1987) (township zoning board acted in a quasi-judicial capacity
and was therefore entitled to absolute immunity); see also
Kermit Const. Corp. v. Banco Credito Y Ahorro Ponceno, 547 F.2d
1 (1st Cir. 1976) (receiver who carries out orders of appointing
judge shares the judge’s absolute immunity); Davis v. Bayless,
70 F.3d 367, 373 (5th Cir. 1995) (“Court appointed receivers act
as arms of the court and are entitled to share the appointing
judge’s absolute immunity provided that the challenged actions
are taken in good faith and within the scope of the authority
granted to the receiver”); Prop. Mgmt. & Invs., Inc. v. Lewis,
752 F.2d 599, 602 (11th Cir. 1985) (same).
“[A]t the heart of
the doctrine of quasi-judicial immunity lies the notion that
‘the acts, alleged to have been wrongful, were committed by the
officer in the performance of an integral part of the judicial
process.’ ” Jodeco, 674 F. Supp. at 497 (citing (Robichaud v.
Ronan, 351 F.2d 533, 536 (9th Cir. 1965)).
The Court finds that Defendants are entitled to quasijudicial immunity.
All of Rogers’ allegations are based on
Mellman’s authorized actions as a court-appointed receiver
pursuant to court order.
Accordingly, Plaintiff’s complaint
must be dismissed.
Furthermore, this matter may be dismissed on other grounds.
Plaintiff’s instant complaint is duplicative of the action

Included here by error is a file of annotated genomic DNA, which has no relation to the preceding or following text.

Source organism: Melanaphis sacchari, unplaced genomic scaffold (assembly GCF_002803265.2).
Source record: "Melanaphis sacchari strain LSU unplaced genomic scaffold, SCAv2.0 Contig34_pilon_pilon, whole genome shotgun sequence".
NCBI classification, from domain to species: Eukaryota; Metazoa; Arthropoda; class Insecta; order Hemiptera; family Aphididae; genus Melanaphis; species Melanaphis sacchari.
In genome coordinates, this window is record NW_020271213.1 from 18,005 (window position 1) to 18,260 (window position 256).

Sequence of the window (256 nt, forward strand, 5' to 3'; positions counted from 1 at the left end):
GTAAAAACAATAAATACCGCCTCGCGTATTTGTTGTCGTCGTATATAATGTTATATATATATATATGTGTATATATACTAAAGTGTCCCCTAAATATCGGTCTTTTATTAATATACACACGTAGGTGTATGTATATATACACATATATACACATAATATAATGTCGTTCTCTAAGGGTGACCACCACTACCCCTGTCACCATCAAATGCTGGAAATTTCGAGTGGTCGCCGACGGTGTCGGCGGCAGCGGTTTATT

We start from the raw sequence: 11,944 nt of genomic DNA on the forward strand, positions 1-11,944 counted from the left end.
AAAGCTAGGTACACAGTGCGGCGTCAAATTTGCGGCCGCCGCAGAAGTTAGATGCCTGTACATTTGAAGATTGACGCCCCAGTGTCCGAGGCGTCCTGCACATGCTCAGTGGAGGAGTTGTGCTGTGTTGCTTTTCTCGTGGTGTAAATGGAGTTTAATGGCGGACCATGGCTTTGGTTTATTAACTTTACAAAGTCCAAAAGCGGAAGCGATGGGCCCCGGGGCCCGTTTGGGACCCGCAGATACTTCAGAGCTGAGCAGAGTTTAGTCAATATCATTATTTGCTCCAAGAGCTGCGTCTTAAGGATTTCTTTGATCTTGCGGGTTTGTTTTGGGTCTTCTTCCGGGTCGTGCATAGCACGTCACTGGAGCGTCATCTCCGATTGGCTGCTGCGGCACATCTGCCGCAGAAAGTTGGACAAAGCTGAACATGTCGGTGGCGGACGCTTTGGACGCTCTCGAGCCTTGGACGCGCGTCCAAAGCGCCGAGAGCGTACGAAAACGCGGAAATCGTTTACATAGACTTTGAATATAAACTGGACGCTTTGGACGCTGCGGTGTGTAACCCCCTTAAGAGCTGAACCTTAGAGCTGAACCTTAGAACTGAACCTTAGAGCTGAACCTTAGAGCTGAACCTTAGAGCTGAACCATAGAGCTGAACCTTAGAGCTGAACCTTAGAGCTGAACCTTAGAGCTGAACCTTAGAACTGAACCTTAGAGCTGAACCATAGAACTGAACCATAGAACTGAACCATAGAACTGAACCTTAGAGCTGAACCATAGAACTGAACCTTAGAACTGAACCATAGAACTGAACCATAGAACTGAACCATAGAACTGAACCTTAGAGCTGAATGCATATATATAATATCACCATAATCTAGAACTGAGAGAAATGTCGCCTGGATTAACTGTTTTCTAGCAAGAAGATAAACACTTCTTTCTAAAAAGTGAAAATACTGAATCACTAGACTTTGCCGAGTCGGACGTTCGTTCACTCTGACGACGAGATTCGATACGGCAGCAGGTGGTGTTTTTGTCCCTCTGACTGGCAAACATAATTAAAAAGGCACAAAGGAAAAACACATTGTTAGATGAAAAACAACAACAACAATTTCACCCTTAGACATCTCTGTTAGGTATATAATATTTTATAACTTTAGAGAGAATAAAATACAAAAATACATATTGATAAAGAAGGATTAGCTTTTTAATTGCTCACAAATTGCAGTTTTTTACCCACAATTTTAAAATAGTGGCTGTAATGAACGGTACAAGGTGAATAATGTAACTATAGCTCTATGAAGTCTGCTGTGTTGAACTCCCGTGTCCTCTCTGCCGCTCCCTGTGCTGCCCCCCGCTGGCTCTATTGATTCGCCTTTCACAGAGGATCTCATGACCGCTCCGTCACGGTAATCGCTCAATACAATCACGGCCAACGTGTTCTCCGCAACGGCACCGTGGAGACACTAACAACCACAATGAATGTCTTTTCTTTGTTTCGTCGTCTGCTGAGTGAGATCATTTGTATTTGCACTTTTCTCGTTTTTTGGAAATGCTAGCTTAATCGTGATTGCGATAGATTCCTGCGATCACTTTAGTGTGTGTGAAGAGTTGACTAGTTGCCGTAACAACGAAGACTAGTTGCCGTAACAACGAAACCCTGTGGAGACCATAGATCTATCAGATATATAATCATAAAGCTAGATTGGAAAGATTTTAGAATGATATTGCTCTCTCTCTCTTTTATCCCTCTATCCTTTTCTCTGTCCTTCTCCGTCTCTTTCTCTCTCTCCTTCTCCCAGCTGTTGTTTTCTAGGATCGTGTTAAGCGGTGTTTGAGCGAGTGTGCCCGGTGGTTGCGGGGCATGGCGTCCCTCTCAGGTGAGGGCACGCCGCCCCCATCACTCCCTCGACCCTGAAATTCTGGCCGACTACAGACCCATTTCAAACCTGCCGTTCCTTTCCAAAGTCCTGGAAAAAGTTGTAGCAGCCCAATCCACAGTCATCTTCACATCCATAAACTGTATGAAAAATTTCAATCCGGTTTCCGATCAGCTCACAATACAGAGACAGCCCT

already pending before this Court and is therefore an
unnecessary drain on judicial and receivership resources.
Colorado River Water Conservation Dist. v. United States, 424
U.S. 800, 817, 96 S. Ct. 1236, 1246, 47 L. Ed. 2d 483 (1976)
(“As between federal district courts
. . .
principle is to avoid duplicative litigation.”); Complaint of
Bankers Trust Co. v. Chatterjee, 636 F.2d 37, 40 (3d Cir. 1980)
(“As such, a district court may properly consider the
conservation of judicial resources and comprehensive disposition
of litigation and attempt to avoid duplicating a proceeding
already pending in a federal district court.”) (further citation
and quotations omitted).
Importantly, dismissal of this case
does not deprive Plaintiff of a voice to express his concerns,
or a forum to assert his legal and equitable rights, as he
remains a party to the parallel proceedings.
Plaintiff has in
the past brought, and the dismissal of this case in no way
precludes him in the future from bringing, his legitimate
concerns regarding this litigation in the first-filed docket
through procedurally proper means.
Thus, dismissal of this
complaint serves to avoid duplicative and parallel proceedings.
For the reasons expressed above, Defendants’ motion to
dismiss will be granted.
An appropriate Order follows.
__s/ Noel L. Hillman_______
NOEL L. HILLMAN, U.S.D.J.
Dated: _July 7, 2016________
At Camden, New Jersey